Half the UK’s wealth is in property of which around 20-25% is secured by lending. The planning sector like all parts of the economy suffered during lockdown. Even though the construction industry was one of the few allowed to hobble along during lockdown, the sale of houses came to a complete halt. As the economy restarts, there are huge financial considerations for the property and planning world.
There was already a housing crisis before CV19 with woefully insufficient new housing being built to meet demand. The supply of land is a matter of planning policy and the government is now specifically reforming it to release more land for housing in areas where it is needed including relaxing controls for permitted development rights to convert buildings into housing (among other uses). Nonetheless, the ability to buy or rent has been affected by reduced incomes and savings to fund deposits and purchase generally while public confidence for households to spend large capital sums has been dented. Lenders are worried too about house prices falling in the medium to longer term. With lending already strictly controlled, levels of minimum deposits required by lenders have increased to build in a cushion for them in the event that prices move downwards (thereby reducing the equity for those with mortgages).
The government previously sought to increase housing stock by discouraging buy-to-let owners and second homes. The former was done by removing the tax benefit of setting off interest on mortgages. The latter was done by raising stamp duty across the bands. With a dramatic increase in renting by the under 35s and landlords trying to offload housing stock, the discouragement of buy-to-let owners has backfired. However, since the market still needs purchasers able to buy, the disincentive of much higher stamp duty also reduced revenue to the government and slowed down sales. The stamp duty holiday starting immediately for house purchases (a nil rate band of Stamp Duty Land Tax up to £500K) it is hoped buyers will be encouraged in this sector. The continued economic aid directly and indirectly to workers should also help the ability to fund deposits and justify incomes suitable for mortgages. There is also a specific Construction Talent Retention Scheme designed to redeploy workers in the construction industry instead of making them redundant. The proposed changes in VAT in the hospitality sector will help leave more money in the consumer pocket. Together the government hopes that these will boost the economy through increased house sales equivalent to 5% of the value of house sales.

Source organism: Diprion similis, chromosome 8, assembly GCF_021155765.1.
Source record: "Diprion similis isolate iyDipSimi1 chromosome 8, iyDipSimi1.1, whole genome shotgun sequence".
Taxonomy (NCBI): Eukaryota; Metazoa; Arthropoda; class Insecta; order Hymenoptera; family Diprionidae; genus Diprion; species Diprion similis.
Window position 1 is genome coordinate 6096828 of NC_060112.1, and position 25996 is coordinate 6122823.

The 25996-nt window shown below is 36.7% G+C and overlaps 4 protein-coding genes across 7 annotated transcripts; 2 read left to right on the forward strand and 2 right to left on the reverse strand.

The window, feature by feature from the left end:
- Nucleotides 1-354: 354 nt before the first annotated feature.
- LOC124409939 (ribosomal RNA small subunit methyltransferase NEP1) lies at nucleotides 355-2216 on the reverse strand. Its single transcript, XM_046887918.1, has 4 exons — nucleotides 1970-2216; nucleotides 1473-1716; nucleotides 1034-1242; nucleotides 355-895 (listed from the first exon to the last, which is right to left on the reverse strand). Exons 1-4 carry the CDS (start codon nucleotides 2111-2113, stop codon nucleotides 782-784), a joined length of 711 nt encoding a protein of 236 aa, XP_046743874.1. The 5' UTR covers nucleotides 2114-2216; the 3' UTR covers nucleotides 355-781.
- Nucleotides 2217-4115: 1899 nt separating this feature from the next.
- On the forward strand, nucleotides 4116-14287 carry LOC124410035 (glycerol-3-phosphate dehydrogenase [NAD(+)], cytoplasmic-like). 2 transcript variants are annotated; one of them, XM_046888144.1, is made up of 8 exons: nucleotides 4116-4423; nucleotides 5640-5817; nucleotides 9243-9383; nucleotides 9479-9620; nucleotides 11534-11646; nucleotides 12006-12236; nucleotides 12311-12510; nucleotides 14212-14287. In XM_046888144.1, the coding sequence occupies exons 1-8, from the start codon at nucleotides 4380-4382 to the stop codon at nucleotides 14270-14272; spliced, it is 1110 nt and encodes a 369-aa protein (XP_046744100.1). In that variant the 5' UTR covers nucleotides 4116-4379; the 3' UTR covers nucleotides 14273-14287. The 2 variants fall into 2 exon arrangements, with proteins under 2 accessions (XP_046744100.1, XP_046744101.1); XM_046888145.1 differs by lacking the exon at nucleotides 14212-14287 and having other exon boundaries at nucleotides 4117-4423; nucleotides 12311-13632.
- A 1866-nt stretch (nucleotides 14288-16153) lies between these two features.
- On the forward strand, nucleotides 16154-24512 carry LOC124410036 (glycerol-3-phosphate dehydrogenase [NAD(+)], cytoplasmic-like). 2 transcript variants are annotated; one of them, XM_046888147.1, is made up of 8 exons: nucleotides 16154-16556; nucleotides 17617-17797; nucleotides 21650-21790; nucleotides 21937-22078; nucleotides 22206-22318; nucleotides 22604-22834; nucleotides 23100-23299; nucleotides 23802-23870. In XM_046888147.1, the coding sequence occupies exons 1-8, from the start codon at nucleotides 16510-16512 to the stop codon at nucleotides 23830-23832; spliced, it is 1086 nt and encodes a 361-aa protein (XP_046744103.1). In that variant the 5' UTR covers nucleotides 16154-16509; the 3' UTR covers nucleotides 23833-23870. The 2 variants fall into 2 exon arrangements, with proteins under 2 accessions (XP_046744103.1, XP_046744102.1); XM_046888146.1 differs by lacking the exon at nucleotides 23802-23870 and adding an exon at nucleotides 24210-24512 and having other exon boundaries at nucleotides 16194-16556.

An Affordable Homes Program has also been announced to spend over £12 billion over 5 years to deliver up to 180,000 new affordable homes by the end of the decade.
Small and medium size housebuilders unable to access private finance will be able to use instead the Short-Term Home Building Fund. This is expected to provide up to £450 million of development finance to build over 7,000 new homes. Some £400 million of Brownfield Housing Fund will be given to 7 Mayoral Combined Authorities to unlock a further 24,000 homes.
In addition, the government is accelerating almost £9 billion of capital spending into the construction industry on a wide variety of infrastructure projects including the health service, schools, court modernisation and the probation service, prisons, roads and railways. A taskforce known as ‘Project Speed’ has also been created to build faster. As part of its green agenda, the government is going to invest over £1 billion over the next year in a Public Sector Decarbonisation Scheme through grants to the public sector to fund energy and low carbon hear upgrades. There are several others green schemes proposed to improve the environment while creating or preserving jobs.
The net effect is that the government is stimulating both the demand for housing by helping buyers while at the same time promoting the delivery of housing and creating construction work through multiple funding packages. If the promised policy changes also are as radical as the economic aid then the planning – and therefore construction – worlds are going to take off.
KEVIN LEIGH © JULY 2020
33 BEDFORD ROW
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The full government announcement can be found here: A Plan for Jobs 2020 - Gov.UK